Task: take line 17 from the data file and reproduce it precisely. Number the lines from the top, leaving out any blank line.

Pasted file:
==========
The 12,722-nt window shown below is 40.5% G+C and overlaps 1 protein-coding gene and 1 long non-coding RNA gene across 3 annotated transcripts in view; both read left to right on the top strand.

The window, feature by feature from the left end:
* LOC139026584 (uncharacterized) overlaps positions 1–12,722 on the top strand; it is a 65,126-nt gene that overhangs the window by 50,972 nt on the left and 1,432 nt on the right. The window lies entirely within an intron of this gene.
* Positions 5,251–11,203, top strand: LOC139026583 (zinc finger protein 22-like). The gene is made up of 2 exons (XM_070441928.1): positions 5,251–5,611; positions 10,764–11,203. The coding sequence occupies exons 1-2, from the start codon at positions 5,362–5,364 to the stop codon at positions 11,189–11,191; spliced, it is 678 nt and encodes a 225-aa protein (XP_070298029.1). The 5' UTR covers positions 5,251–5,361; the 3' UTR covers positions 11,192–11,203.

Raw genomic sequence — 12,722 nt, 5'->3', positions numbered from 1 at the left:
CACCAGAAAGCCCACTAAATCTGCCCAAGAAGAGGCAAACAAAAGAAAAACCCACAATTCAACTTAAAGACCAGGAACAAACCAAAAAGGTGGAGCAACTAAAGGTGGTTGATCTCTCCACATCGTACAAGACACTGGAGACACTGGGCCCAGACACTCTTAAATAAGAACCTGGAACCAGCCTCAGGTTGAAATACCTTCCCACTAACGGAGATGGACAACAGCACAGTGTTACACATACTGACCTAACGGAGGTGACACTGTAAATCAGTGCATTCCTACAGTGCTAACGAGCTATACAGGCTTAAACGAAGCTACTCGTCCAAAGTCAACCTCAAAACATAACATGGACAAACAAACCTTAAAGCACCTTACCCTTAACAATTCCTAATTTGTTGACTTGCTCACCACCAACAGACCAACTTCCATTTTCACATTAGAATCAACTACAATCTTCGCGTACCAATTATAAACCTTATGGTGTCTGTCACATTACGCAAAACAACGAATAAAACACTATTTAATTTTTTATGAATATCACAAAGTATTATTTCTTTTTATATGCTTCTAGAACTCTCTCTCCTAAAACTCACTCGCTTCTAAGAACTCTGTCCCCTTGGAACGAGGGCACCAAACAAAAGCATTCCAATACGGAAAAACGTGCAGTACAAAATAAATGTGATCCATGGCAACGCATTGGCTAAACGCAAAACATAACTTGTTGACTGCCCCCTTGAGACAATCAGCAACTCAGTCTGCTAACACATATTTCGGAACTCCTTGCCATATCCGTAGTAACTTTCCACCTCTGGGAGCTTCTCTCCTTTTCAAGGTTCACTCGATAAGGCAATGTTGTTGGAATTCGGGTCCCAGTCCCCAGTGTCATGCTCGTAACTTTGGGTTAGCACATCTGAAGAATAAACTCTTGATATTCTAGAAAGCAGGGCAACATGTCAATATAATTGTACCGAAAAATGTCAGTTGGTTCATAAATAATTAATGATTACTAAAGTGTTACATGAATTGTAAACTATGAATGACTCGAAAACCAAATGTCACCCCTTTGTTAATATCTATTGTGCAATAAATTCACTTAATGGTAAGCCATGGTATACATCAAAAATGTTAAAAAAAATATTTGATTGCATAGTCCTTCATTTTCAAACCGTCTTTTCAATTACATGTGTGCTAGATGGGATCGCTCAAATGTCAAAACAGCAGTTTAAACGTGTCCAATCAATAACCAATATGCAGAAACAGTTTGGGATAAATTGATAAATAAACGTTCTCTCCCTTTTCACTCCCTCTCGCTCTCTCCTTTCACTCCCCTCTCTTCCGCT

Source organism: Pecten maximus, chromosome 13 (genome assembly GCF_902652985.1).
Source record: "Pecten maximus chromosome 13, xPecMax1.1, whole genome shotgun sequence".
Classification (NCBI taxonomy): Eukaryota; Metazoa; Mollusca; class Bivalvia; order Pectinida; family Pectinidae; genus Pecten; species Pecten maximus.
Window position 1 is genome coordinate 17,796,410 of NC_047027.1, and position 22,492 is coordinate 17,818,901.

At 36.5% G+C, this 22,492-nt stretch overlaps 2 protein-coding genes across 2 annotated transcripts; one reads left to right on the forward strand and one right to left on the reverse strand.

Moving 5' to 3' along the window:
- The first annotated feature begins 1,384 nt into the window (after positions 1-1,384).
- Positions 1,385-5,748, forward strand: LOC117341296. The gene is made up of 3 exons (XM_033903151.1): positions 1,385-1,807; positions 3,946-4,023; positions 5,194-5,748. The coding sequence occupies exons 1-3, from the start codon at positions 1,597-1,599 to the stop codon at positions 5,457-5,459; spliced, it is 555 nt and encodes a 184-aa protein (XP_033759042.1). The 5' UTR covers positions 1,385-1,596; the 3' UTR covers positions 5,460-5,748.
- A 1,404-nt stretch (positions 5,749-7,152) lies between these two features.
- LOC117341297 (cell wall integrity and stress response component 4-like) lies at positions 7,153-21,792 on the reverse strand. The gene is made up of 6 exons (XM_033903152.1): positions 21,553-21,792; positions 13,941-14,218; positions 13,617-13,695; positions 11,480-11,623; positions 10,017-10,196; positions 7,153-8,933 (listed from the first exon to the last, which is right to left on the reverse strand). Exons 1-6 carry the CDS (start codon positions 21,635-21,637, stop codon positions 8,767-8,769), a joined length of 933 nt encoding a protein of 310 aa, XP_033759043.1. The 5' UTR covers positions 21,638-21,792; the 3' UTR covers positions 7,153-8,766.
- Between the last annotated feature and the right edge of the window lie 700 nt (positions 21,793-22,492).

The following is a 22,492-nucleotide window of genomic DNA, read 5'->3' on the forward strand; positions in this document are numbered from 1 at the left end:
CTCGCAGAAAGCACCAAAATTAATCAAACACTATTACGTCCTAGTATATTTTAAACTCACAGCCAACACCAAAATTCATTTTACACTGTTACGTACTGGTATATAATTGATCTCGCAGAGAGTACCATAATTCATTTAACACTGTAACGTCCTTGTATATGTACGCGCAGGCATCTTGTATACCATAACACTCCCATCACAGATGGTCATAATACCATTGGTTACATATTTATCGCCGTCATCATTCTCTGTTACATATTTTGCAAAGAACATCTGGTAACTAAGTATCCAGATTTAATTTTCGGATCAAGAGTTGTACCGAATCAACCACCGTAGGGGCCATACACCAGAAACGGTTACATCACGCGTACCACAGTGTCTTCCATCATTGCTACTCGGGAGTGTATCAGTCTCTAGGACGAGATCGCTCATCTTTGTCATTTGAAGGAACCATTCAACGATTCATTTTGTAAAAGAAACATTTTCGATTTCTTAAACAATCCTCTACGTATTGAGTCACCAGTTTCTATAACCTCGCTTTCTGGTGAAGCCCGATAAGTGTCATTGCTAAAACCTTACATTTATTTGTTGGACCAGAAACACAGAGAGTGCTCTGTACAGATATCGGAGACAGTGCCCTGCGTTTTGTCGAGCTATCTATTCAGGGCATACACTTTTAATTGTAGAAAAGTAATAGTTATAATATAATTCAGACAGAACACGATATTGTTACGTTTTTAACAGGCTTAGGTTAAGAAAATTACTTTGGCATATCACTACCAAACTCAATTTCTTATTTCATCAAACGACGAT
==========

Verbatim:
- Between the last annotated feature and the right edge of the window lie 700 nt (positions 21,793-22,492).